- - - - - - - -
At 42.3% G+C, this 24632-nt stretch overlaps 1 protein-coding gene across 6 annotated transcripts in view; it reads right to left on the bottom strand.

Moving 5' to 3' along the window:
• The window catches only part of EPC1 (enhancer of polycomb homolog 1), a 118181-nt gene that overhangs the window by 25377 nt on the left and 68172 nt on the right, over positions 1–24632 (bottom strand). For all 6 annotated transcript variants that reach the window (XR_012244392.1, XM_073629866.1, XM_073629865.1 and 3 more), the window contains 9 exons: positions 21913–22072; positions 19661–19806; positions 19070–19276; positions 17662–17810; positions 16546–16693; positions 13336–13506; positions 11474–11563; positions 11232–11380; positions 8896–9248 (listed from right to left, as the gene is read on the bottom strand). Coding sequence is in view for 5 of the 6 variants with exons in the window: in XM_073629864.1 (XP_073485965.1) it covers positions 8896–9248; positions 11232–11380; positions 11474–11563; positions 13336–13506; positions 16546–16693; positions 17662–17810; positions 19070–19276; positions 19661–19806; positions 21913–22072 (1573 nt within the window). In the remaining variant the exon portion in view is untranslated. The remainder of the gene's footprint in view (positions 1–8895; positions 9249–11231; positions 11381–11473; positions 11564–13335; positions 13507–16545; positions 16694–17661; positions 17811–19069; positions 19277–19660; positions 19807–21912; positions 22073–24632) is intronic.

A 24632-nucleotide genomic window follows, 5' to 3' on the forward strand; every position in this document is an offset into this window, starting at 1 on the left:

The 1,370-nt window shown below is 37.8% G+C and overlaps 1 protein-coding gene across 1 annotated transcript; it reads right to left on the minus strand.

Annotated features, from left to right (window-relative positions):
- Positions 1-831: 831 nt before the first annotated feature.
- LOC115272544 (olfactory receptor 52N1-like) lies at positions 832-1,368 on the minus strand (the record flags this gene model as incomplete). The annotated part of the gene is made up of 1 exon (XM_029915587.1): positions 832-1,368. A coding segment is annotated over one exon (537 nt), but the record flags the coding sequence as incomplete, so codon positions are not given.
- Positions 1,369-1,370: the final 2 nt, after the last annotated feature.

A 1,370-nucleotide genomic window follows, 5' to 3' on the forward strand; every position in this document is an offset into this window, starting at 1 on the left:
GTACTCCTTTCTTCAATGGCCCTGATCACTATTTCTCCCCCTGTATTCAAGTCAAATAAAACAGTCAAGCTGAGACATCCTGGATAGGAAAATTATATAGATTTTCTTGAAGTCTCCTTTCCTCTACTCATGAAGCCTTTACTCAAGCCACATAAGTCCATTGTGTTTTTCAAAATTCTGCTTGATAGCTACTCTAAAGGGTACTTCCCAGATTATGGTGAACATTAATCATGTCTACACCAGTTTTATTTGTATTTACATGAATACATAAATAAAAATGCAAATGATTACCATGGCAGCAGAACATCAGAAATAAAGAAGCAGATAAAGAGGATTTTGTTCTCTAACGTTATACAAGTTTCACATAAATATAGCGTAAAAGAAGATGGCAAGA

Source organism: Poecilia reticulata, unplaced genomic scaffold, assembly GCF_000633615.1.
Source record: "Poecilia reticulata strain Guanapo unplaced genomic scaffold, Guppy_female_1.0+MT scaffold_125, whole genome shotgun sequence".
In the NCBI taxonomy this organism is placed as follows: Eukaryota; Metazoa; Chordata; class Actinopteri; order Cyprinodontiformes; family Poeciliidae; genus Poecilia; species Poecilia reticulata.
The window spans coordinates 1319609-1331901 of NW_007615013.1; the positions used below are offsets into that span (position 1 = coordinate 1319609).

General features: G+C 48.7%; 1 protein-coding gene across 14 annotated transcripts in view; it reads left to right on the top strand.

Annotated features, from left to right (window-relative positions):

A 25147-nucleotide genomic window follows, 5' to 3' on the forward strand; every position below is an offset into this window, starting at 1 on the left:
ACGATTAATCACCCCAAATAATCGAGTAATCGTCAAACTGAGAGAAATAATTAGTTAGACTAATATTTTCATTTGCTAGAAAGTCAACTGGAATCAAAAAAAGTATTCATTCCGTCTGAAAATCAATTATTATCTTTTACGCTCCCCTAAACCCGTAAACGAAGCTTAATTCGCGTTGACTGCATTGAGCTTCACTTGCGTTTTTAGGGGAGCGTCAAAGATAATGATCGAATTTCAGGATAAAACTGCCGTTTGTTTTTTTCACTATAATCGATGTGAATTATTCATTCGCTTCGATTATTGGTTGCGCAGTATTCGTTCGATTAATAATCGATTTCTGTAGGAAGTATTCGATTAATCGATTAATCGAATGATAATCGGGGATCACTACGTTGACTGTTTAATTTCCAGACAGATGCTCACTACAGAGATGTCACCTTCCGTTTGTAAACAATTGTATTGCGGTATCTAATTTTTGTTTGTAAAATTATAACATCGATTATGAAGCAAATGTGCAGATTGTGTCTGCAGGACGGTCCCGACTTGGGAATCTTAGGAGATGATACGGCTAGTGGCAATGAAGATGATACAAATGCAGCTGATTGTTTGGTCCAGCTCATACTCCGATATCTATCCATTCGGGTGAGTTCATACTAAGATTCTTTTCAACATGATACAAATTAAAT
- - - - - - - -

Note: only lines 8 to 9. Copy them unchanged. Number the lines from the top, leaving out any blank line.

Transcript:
- LOC115272544 (olfactory receptor 52N1-like) lies at positions 832-1,368 on the minus strand (the record flags this gene model as incomplete). The annotated part of the gene is made up of 1 exon (XM_029915587.1): positions 832-1,368. A coding segment is annotated over one exon (537 nt), but the record flags the coding sequence as incomplete, so codon positions are not given.
- Positions 1,369-1,370: the final 2 nt, after the last annotated feature.